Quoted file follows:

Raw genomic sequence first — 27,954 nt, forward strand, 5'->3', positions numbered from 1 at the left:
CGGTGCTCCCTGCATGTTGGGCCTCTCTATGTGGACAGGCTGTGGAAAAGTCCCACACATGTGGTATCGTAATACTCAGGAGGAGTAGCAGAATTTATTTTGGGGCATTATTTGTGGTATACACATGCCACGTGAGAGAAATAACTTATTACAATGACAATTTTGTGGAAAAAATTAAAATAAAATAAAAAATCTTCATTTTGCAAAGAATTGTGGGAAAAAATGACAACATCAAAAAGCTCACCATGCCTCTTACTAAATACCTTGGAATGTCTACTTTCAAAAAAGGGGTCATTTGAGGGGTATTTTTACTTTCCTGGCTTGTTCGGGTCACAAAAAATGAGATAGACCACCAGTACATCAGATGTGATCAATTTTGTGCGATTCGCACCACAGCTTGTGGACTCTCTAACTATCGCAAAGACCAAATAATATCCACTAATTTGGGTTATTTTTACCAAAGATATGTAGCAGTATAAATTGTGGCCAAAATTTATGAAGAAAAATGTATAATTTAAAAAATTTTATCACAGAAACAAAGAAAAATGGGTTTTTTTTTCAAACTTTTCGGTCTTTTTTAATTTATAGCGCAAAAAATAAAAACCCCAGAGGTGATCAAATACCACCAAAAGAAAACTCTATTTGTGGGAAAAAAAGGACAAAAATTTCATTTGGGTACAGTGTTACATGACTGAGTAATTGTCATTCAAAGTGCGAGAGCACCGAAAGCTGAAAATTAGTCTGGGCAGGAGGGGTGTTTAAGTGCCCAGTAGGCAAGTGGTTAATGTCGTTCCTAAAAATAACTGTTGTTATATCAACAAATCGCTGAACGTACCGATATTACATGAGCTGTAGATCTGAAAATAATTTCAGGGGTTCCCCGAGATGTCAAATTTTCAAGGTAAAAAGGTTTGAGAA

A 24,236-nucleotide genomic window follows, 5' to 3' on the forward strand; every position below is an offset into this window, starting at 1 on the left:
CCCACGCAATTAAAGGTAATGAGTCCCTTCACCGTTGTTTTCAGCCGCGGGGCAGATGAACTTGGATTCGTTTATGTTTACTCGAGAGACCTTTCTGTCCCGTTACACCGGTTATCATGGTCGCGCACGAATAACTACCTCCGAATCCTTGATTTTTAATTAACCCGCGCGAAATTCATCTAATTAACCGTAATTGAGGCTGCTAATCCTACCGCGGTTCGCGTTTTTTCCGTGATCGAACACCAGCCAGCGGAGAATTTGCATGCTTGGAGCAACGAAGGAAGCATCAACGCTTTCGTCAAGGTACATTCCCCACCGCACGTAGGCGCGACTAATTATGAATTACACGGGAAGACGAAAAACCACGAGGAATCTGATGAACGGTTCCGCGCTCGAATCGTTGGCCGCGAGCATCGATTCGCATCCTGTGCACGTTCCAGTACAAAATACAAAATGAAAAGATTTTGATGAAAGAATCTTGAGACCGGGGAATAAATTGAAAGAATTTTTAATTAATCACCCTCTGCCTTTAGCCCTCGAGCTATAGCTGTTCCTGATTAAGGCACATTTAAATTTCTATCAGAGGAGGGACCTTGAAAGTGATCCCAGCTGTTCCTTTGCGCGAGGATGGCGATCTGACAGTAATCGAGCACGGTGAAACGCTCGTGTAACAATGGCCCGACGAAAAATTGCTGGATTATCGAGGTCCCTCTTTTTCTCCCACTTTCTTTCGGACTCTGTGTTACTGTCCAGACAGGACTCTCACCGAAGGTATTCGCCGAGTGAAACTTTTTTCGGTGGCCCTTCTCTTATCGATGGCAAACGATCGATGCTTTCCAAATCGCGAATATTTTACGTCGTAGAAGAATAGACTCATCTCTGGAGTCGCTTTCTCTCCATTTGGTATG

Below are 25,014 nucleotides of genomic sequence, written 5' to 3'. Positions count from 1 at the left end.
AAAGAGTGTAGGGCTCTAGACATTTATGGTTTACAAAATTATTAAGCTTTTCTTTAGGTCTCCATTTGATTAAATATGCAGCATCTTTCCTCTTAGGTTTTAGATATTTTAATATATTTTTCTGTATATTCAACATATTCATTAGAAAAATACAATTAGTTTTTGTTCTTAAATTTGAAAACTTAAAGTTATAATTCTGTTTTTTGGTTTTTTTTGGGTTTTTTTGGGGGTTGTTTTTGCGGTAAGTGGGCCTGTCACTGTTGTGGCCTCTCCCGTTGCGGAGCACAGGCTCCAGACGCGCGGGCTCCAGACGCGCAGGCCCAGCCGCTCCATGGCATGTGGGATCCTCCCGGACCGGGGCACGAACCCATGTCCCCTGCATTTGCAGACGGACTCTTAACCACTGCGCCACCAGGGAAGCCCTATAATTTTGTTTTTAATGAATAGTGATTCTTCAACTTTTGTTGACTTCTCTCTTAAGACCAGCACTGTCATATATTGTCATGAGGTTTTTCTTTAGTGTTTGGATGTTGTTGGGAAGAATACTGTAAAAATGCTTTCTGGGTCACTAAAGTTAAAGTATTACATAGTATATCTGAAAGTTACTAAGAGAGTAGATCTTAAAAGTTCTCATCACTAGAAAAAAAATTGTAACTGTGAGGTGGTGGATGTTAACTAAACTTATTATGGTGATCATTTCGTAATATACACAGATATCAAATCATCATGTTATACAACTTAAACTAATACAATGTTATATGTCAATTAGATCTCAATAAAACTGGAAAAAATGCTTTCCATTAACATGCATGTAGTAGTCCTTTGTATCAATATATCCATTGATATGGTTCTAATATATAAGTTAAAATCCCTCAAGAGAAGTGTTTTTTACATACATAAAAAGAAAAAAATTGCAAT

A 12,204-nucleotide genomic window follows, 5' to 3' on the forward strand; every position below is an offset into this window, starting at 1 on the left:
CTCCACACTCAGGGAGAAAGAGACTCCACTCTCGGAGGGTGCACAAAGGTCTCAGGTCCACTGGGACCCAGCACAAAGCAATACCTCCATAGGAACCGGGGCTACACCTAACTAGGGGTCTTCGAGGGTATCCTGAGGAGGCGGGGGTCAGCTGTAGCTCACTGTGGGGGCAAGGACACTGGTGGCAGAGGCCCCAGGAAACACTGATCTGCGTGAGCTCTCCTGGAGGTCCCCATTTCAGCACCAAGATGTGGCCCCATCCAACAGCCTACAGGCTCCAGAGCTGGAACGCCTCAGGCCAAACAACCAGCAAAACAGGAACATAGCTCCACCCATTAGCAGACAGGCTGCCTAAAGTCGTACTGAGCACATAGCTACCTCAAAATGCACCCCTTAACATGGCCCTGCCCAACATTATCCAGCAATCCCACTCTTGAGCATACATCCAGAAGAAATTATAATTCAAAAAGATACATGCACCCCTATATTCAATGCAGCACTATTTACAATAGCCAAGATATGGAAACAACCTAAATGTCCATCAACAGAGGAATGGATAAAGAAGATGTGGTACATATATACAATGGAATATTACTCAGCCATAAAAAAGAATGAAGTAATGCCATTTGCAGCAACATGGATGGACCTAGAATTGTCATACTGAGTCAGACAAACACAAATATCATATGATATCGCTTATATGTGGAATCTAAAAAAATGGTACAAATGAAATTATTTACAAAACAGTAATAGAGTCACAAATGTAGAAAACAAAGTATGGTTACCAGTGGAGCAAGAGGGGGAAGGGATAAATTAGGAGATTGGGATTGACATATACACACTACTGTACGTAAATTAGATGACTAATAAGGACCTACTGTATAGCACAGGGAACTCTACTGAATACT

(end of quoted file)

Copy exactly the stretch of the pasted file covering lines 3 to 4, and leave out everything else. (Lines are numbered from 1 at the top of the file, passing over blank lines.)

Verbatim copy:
A 24,236-nucleotide genomic window follows, 5' to 3' on the forward strand; every position below is an offset into this window, starting at 1 on the left:
CCCACGCAATTAAAGGTAATGAGTCCCTTCACCGTTGTTTTCAGCCGCGGGGCAGATGAACTTGGATTCGTTTATGTTTACTCGAGAGACCTTTCTGTCCCGTTACACCGGTTATCATGGTCGCGCACGAATAACTACCTCCGAATCCTTGATTTTTAATTAACCCGCGCGAAATTCATCTAATTAACCGTAATTGAGGCTGCTAATCCTACCGCGGTTCGCGTTTTTTCCGTGATCGAACACCAGCCAGCGGAGAATTTGCATGCTTGGAGCAACGAAGGAAGCATCAACGCTTTCGTCAAGGTACATTCCCCACCGCACGTAGGCGCGACTAATTATGAATTACACGGGAAGACGAAAAACCACGAGGAATCTGATGAACGGTTCCGCGCTCGAATCGTTGGCCGCGAGCATCGATTCGCATCCTGTGCACGTTCCAGTACAAAATACAAAATGAAAAGATTTTGATGAAAGAATCTTGAGACCGGGGAATAAATTGAAAGAATTTTTAATTAATCACCCTCTGCCTTTAGCCCTCGAGCTATAGCTGTTCCTGATTAAGGCACATTTAAATTTCTATCAGAGGAGGGACCTTGAAAGTGATCCCAGCTGTTCCTTTGCGCGAGGATGGCGATCTGACAGTAATCGAGCACGGTGAAACGCTCGTGTAACAATGGCCCGACGAAAAATTGCTGGATTATCGAGGTCCCTCTTTTTCTCCCACTTTCTTTCGGACTCTGTGTTACTGTCCAGACAGGACTCTCACCGAAGGTATTCGCCGAGTGAAACTTTTTTCGGTGGCCCTTCTCTTATCGATGGCAAACGATCGATGCTTTCCAAATCGCGAATATTTTACGTCGTAGAAGAATAGACTCATCTCTGGAGTCGCTTTCTCTCCATTTGGTATG